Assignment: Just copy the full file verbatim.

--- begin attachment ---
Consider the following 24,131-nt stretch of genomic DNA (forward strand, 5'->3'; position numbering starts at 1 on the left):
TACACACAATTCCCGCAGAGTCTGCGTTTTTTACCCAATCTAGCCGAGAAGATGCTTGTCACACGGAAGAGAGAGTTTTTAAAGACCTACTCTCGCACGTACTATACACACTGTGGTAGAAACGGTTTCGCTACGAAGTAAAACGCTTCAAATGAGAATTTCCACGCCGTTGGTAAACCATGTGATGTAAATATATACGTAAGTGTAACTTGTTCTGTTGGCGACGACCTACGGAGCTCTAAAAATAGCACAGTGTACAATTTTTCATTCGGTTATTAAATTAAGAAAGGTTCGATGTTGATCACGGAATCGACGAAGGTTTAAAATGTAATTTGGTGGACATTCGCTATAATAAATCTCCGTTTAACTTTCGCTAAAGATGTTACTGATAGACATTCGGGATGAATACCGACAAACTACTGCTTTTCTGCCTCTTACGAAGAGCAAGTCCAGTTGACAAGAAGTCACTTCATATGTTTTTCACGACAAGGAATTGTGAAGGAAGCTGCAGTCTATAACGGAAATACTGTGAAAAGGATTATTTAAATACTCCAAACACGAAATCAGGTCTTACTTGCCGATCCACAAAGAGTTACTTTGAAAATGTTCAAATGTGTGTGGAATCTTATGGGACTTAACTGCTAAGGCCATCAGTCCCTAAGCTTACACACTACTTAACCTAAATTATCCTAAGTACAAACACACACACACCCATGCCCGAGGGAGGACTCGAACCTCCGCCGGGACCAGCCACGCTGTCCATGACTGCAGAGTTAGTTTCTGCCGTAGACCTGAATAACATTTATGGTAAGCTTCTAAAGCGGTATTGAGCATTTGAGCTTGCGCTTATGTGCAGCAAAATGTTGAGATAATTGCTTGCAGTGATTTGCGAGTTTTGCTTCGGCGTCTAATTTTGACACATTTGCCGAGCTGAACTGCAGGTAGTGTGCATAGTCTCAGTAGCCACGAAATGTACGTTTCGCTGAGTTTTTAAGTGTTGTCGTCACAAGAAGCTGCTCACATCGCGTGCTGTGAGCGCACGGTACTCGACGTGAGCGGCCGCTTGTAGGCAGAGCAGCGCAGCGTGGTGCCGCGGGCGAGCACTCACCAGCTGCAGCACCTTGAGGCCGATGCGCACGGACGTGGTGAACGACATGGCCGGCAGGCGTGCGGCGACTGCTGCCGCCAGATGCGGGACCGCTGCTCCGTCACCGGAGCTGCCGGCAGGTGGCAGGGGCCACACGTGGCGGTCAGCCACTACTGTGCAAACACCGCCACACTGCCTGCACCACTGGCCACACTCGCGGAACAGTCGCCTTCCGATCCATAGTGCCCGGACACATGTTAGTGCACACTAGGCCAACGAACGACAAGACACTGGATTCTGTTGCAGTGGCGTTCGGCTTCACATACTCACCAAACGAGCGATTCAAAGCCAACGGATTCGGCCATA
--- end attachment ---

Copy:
Consider the following 24,131-nt stretch of genomic DNA (forward strand, 5'->3'; position numbering starts at 1 on the left):
TACACACAATTCCCGCAGAGTCTGCGTTTTTTACCCAATCTAGCCGAGAAGATGCTTGTCACACGGAAGAGAGAGTTTTTAAAGACCTACTCTCGCACGTACTATACACACTGTGGTAGAAACGGTTTCGCTACGAAGTAAAACGCTTCAAATGAGAATTTCCACGCCGTTGGTAAACCATGTGATGTAAATATATACGTAAGTGTAACTTGTTCTGTTGGCGACGACCTACGGAGCTCTAAAAATAGCACAGTGTACAATTTTTCATTCGGTTATTAAATTAAGAAAGGTTCGATGTTGATCACGGAATCGACGAAGGTTTAAAATGTAATTTGGTGGACATTCGCTATAATAAATCTCCGTTTAACTTTCGCTAAAGATGTTACTGATAGACATTCGGGATGAATACCGACAAACTACTGCTTTTCTGCCTCTTACGAAGAGCAAGTCCAGTTGACAAGAAGTCACTTCATATGTTTTTCACGACAAGGAATTGTGAAGGAAGCTGCAGTCTATAACGGAAATACTGTGAAAAGGATTATTTAAATACTCCAAACACGAAATCAGGTCTTACTTGCCGATCCACAAAGAGTTACTTTGAAAATGTTCAAATGTGTGTGGAATCTTATGGGACTTAACTGCTAAGGCCATCAGTCCCTAAGCTTACACACTACTTAACCTAAATTATCCTAAGTACAAACACACACACACCCATGCCCGAGGGAGGACTCGAACCTCCGCCGGGACCAGCCACGCTGTCCATGACTGCAGAGTTAGTTTCTGCCGTAGACCTGAATAACATTTATGGTAAGCTTCTAAAGCGGTATTGAGCATTTGAGCTTGCGCTTATGTGCAGCAAAATGTTGAGATAATTGCTTGCAGTGATTTGCGAGTTTTGCTTCGGCGTCTAATTTTGACACATTTGCCGAGCTGAACTGCAGGTAGTGTGCATAGTCTCAGTAGCCACGAAATGTACGTTTCGCTGAGTTTTTAAGTGTTGTCGTCACAAGAAGCTGCTCACATCGCGTGCTGTGAGCGCACGGTACTCGACGTGAGCGGCCGCTTGTAGGCAGAGCAGCGCAGCGTGGTGCCGCGGGCGAGCACTCACCAGCTGCAGCACCTTGAGGCCGATGCGCACGGACGTGGTGAACGACATGGCCGGCAGGCGTGCGGCGACTGCTGCCGCCAGATGCGGGACCGCTGCTCCGTCACCGGAGCTGCCGGCAGGTGGCAGGGGCCACACGTGGCGGTCAGCCACTACTGTGCAAACACCGCCACACTGCCTGCACCACTGGCCACACTCGCGGAACAGTCGCCTTCCGATCCATAGTGCCCGGACACATGTTAGTGCACACTAGGCCAACGAACGACAAGACACTGGATTCTGTTGCAGTGGCGTTCGGCTTCACATACTCACCAAACGAGCGATTCAAAGCCAACGGATTCGGCCATA